Can anyone stop “them”? Should anyone?
Devotional Thought fo the Day:
28He said to them, “You yourselves know very well that a Jew is not allowed by his religion to visit or associate with Gentiles. But God has shown me that I must not consider any person ritually unclean or defiled. 29And so when you sent for me, I came without any objection. I ask you, then, why did you send for me?”
Peter spoke up: 47“These people have received the Holy Spirit, just as we also did. Can anyone, then, stop them from being baptized with water? Acts 10:28-29, 46b-47
Philothea, our possessions are not our own, but were lent to us by God to cultivate them, and it is his will that we should render them fruitful and profitable, and therefore we perform services agreeable to Him in being careful of them; but then it must be a greater and more solid care than that which worldlings have of their goods, for they labour only for love of themselves, but we must labour for the love of God.
As I was reading this passage in Acts this morning, I noticed something I had overlooked before, something staggering in light of some of today’s issues.
Peter didn’t know why he was there!
He knew God wanted him there, he knew he was going to speak for God, but Peter didn’t get what God was about to do. A few verses later he sees it, as he stands in the midst of those that represent the oppression of his people, an evil, violent government, and people that days before, he considered defiled. He believed they were so defiled and unclean that simply by walking into their home, he would be considered defiled and unclean.
Even so, the Spirit sent him to Cornelious’ home, and taught him over and over that God is the one who determines who is unclean and defiled, not culture, not tradition, not even the anxieties that plagued them.
Then, even as Peter is learning this lesson for real, God takes it a step further. He just doesn’t confirm that these people can hear the gospel, He pours out His Spirit upon them. Peter’s obedience to the command to not consider them unclean results in their salvation, their being made one of us, the people of God. Our brothers and sisters in Christ.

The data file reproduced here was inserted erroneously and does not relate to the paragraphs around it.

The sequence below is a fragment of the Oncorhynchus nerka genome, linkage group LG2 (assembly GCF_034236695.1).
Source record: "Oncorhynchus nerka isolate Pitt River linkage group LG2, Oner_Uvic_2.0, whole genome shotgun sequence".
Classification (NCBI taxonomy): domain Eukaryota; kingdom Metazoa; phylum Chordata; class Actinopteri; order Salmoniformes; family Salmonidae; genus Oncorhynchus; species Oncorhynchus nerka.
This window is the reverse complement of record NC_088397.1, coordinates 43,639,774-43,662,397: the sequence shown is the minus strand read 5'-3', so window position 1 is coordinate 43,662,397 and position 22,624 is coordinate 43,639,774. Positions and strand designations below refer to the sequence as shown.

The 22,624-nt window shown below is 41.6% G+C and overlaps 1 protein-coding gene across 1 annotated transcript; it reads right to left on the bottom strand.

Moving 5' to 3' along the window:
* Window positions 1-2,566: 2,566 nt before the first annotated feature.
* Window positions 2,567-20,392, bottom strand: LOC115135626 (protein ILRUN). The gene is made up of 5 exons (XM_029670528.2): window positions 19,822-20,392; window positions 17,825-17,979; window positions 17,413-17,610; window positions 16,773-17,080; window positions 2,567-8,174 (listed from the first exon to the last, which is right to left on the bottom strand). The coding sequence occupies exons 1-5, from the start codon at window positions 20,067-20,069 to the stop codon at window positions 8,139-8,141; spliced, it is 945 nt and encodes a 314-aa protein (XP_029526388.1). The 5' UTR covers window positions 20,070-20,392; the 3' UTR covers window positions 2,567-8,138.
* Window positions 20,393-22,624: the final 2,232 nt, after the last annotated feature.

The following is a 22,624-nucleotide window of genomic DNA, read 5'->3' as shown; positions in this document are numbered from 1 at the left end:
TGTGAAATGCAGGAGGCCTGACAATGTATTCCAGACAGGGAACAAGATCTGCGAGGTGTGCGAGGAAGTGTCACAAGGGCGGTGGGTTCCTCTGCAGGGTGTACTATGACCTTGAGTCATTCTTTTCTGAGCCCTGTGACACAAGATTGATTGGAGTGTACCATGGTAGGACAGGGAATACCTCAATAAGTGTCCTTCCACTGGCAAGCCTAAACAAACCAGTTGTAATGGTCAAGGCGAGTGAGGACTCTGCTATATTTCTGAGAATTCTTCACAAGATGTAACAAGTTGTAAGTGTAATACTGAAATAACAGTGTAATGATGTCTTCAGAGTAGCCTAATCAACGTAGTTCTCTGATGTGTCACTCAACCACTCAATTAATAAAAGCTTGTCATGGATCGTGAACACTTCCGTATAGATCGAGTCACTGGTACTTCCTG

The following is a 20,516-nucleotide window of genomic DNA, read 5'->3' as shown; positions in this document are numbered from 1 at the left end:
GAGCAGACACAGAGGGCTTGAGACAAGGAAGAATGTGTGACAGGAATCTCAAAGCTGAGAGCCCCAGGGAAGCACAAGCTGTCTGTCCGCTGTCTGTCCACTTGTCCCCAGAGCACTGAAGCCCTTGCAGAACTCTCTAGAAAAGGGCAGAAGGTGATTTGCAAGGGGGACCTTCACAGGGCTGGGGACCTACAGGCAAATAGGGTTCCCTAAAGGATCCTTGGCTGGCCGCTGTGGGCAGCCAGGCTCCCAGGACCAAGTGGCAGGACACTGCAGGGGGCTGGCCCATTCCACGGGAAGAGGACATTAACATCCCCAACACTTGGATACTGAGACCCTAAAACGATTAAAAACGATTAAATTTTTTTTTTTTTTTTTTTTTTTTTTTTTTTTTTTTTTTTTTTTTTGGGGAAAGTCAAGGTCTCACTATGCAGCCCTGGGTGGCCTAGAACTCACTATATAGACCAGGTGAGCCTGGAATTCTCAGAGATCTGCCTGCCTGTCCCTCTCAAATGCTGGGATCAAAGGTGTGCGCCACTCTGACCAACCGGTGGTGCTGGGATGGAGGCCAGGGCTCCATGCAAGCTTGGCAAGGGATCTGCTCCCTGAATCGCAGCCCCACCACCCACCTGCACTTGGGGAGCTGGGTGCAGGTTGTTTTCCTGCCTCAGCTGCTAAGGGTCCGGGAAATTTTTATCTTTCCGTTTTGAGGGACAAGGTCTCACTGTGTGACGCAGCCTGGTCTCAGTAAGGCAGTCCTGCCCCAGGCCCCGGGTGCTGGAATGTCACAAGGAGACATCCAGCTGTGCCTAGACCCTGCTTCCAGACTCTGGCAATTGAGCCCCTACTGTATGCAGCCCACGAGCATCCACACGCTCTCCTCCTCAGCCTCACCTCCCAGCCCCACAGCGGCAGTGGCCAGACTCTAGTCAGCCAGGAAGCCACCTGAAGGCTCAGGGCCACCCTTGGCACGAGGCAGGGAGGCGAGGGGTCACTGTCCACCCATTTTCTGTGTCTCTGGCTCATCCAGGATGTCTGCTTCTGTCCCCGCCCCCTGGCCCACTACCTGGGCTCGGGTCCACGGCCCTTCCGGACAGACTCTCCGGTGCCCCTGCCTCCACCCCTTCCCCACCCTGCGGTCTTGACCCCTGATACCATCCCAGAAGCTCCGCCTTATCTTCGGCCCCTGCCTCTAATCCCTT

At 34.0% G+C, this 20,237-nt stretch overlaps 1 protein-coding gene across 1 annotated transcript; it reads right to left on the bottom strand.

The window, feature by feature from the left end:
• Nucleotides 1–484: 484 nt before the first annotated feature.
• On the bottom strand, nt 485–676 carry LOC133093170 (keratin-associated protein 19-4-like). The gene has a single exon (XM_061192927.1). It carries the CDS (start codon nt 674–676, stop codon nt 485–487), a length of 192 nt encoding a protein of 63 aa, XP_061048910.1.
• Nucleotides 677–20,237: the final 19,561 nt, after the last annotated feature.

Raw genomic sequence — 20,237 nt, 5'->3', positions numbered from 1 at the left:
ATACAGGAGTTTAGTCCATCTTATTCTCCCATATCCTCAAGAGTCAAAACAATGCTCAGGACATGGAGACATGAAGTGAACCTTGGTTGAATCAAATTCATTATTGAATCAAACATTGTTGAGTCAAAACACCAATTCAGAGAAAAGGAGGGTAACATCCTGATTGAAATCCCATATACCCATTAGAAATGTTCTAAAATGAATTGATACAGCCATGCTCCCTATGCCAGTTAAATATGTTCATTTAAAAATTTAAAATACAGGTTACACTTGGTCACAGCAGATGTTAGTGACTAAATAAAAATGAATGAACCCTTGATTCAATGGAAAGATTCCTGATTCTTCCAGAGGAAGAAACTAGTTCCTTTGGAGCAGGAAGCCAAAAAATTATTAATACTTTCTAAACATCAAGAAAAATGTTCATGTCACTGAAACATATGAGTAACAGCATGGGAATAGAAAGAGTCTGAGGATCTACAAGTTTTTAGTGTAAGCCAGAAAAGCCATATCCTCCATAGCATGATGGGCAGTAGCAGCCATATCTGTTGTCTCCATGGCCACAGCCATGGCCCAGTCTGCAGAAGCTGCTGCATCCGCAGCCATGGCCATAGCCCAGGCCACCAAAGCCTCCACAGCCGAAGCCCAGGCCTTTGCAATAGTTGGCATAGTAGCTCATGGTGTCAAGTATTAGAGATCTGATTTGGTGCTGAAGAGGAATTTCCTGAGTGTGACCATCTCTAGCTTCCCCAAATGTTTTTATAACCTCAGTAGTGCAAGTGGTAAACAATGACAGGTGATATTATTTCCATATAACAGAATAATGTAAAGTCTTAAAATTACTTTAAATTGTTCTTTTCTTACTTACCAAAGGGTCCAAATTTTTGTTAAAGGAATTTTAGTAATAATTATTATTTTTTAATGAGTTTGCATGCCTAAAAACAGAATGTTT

How wonderful! How incredible!
And how much a lesson we need to see in our day and time.
God may not send us into their homes today, it seems that He is bringing them into our homes. They are refugees and immigrants, they are those who are turning to us for help, just as Cornelius was guided to send for Peter.
Will we consider them unclean and defiled? Will we let our anxieties rule over our mission? But as we encounter them ( and all we encounter) will we let God determine whether they are deserving to hear of His love? Will we let God move their hearts, and put His Spirit within them?
Or will our attitudes put up road blocks? Will our self-righteous judgment drive them away, insisting that we have to protect what is ours? (which really isn’t – see the quote from St. Francis De Sales in blue)
The realization that I started this with was that Peter didn’t know exactly why he was there, he had been told by God that he was to go, that this was God’s plan. As so he went, and came to know Cornelius, and so found the greatest joy.
May our faith grow like his, where we can set aside our fears, our anxieties, our biases and share with people the love of God. And so discover the one we thought was our adversary is really our brother.
Lord have mercy on us all…
Francis de Sales, Saint. An Introduction to the Devout Life. Dublin: M. H. Gill and Son, 1885. Print.
Posted on February 2, 2017, in Devotions, Francis DeSales, St Francis De Sales and tagged A light to Gentiles, apostolate, Candlemas, grace, Hospitality, Immigrants, Life in Christ, mission, Refugees. Bookmark the permalink. Leave a comment.